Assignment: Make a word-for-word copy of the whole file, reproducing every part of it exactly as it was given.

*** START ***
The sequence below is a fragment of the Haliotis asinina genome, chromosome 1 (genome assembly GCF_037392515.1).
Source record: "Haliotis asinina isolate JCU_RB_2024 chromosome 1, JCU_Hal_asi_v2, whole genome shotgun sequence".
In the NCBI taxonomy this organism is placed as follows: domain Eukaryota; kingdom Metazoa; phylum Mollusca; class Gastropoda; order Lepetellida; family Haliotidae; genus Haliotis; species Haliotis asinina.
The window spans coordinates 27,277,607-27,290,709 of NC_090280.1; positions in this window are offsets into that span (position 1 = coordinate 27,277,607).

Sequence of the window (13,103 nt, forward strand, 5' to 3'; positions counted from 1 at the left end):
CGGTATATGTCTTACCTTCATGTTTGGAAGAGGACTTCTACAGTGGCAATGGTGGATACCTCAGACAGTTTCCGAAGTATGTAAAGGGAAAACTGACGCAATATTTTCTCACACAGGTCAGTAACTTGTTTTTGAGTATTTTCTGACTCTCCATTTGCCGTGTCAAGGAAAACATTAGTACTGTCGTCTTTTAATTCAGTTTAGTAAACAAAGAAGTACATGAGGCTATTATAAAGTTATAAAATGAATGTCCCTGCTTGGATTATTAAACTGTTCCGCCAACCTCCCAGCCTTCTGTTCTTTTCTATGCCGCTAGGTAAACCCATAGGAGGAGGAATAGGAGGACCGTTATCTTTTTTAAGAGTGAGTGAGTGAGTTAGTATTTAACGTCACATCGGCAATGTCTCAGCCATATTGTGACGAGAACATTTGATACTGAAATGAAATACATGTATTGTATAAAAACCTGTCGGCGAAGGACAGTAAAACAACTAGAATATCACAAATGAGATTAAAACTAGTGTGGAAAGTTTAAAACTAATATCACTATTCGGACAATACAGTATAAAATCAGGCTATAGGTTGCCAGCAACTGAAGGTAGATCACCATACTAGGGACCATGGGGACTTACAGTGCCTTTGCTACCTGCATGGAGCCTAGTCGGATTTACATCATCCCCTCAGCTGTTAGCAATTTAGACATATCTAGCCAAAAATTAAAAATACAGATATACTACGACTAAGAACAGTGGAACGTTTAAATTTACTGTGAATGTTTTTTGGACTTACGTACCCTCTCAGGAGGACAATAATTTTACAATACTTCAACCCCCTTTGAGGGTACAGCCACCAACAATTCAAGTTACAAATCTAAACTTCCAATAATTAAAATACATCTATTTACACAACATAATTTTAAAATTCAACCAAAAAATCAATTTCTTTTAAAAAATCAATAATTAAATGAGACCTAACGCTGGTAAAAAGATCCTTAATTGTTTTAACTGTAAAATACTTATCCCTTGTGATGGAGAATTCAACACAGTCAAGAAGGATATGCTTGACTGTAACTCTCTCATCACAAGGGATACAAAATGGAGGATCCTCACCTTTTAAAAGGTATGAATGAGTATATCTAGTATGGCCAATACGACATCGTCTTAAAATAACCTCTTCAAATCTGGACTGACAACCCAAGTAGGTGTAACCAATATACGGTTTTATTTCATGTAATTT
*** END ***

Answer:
The sequence below is a fragment of the Haliotis asinina genome, chromosome 1 (genome assembly GCF_037392515.1).
Source record: "Haliotis asinina isolate JCU_RB_2024 chromosome 1, JCU_Hal_asi_v2, whole genome shotgun sequence".
In the NCBI taxonomy this organism is placed as follows: domain Eukaryota; kingdom Metazoa; phylum Mollusca; class Gastropoda; order Lepetellida; family Haliotidae; genus Haliotis; species Haliotis asinina.
The window spans coordinates 27,277,607-27,290,709 of NC_090280.1; positions in this window are offsets into that span (position 1 = coordinate 27,277,607).

Sequence of the window (13,103 nt, forward strand, 5' to 3'; positions counted from 1 at the left end):
CGGTATATGTCTTACCTTCATGTTTGGAAGAGGACTTCTACAGTGGCAATGGTGGATACCTCAGACAGTTTCCGAAGTATGTAAAGGGAAAACTGACGCAATATTTTCTCACACAGGTCAGTAACTTGTTTTTGAGTATTTTCTGACTCTCCATTTGCCGTGTCAAGGAAAACATTAGTACTGTCGTCTTTTAATTCAGTTTAGTAAACAAAGAAGTACATGAGGCTATTATAAAGTTATAAAATGAATGTCCCTGCTTGGATTATTAAACTGTTCCGCCAACCTCCCAGCCTTCTGTTCTTTTCTATGCCGCTAGGTAAACCCATAGGAGGAGGAATAGGAGGACCGTTATCTTTTTTAAGAGTGAGTGAGTGAGTTAGTATTTAACGTCACATCGGCAATGTCTCAGCCATATTGTGACGAGAACATTTGATACTGAAATGAAATACATGTATTGTATAAAAACCTGTCGGCGAAGGACAGTAAAACAACTAGAATATCACAAATGAGATTAAAACTAGTGTGGAAAGTTTAAAACTAATATCACTATTCGGACAATACAGTATAAAATCAGGCTATAGGTTGCCAGCAACTGAAGGTAGATCACCATACTAGGGACCATGGGGACTTACAGTGCCTTTGCTACCTGCATGGAGCCTAGTCGGATTTACATCATCCCCTCAGCTGTTAGCAATTTAGACATATCTAGCCAAAAATTAAAAATACAGATATACTACGACTAAGAACAGTGGAACGTTTAAATTTACTGTGAATGTTTTTTGGACTTACGTACCCTCTCAGGAGGACAATAATTTTACAATACTTCAACCCCCTTTGAGGGTACAGCCACCAACAATTCAAGTTACAAATCTAAACTTCCAATAATTAAAATACATCTATTTACACAACATAATTTTAAAATTCAACCAAAAAATCAATTTCTTTTAAAAAATCAATAATTAAATGAGACCTAACGCTGGTAAAAAGATCCTTAATTGTTTTAACTGTAAAATACTTATCCCTTGTGATGGAGAATTCAACACAGTCAAGAAGGATATGCTTGACTGTAACTCTCTCATCACAAGGGATACAAAATGGAGGATCCTCACCTTTTAAAAGGTATGAATGAGTATATCTAGTATGGCCAATACGACATCGTCTTAAAATAACCTCTTCAAATCTGGACTGACAACCCAAGTAGGTGTAACCAATATACGGTTTTATTTCATGTAATTT